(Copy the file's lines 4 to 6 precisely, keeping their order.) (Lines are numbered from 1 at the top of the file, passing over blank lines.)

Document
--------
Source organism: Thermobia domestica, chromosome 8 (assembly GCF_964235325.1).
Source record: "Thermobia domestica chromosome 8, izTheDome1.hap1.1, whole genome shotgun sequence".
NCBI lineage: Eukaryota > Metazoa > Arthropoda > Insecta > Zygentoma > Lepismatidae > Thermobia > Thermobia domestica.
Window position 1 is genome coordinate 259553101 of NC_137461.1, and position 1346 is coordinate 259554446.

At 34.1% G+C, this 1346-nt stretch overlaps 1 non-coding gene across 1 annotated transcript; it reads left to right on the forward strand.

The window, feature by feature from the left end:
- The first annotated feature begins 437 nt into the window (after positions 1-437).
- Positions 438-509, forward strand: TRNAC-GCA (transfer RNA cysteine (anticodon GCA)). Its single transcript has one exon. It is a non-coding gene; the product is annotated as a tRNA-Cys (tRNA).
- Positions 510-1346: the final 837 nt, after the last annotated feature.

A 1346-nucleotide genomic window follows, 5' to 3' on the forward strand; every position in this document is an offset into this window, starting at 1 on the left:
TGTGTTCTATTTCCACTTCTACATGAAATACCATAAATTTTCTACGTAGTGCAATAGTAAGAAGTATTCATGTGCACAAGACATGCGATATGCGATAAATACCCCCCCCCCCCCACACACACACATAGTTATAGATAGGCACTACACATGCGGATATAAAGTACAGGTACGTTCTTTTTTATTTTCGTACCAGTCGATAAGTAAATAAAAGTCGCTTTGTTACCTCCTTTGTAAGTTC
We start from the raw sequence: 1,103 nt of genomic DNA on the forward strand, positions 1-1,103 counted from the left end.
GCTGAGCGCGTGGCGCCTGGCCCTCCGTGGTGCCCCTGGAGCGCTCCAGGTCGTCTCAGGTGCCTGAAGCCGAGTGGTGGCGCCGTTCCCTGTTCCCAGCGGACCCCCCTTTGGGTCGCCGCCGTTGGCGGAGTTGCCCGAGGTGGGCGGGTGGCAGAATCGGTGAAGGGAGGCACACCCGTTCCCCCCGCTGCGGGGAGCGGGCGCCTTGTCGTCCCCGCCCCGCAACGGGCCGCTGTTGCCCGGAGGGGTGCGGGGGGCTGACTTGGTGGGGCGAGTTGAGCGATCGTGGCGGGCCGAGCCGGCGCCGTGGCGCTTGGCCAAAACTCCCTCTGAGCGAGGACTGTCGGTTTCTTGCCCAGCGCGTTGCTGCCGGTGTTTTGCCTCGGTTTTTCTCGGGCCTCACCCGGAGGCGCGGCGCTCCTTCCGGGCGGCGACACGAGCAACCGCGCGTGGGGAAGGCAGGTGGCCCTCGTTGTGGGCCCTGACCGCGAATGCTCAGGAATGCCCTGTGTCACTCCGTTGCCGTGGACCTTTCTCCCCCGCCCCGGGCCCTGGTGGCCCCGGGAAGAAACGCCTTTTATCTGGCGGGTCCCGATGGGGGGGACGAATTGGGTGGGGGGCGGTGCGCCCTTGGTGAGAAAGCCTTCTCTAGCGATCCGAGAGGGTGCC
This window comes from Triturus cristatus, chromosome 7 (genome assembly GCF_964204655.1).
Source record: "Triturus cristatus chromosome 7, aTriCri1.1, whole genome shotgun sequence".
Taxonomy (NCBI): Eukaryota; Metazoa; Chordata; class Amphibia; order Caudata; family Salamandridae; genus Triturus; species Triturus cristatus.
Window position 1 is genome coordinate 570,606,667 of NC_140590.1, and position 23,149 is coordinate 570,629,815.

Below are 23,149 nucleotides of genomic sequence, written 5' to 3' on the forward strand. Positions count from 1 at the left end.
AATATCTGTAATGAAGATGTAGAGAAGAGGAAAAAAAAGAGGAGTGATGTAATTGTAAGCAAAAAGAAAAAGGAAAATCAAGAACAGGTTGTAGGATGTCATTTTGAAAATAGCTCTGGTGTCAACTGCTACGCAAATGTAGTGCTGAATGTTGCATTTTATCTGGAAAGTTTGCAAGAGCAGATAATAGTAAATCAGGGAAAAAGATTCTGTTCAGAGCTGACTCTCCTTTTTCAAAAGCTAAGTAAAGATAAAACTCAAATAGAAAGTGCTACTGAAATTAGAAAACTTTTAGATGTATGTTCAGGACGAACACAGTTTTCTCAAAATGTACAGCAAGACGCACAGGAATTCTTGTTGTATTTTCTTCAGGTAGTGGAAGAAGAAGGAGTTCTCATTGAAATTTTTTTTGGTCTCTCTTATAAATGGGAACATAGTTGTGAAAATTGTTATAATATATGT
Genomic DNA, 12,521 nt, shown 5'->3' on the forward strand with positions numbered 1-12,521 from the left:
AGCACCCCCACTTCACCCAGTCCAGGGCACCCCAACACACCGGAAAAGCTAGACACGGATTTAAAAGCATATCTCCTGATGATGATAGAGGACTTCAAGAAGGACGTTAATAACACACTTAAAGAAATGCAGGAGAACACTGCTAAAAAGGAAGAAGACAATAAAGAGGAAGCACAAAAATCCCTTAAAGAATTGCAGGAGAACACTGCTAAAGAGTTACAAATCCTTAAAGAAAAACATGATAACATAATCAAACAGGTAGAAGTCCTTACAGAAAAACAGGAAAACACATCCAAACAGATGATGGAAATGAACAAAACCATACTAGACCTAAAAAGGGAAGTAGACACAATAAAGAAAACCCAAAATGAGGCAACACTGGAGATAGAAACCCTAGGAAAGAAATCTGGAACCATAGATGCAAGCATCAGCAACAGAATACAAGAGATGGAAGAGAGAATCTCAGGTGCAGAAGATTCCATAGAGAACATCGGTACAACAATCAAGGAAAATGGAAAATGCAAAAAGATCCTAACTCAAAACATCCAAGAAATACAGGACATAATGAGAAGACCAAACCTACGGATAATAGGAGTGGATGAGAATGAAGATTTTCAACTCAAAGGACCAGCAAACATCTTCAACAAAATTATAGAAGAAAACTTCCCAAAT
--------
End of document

Window position 1 is genome coordinate 259553101 of NC_137461.1, and position 1346 is coordinate 259554446.

At 34.1% G+C, this 1346-nt stretch overlaps 1 non-coding gene across 1 annotated transcript; it reads left to right on the forward strand.

The window, feature by feature from the left end: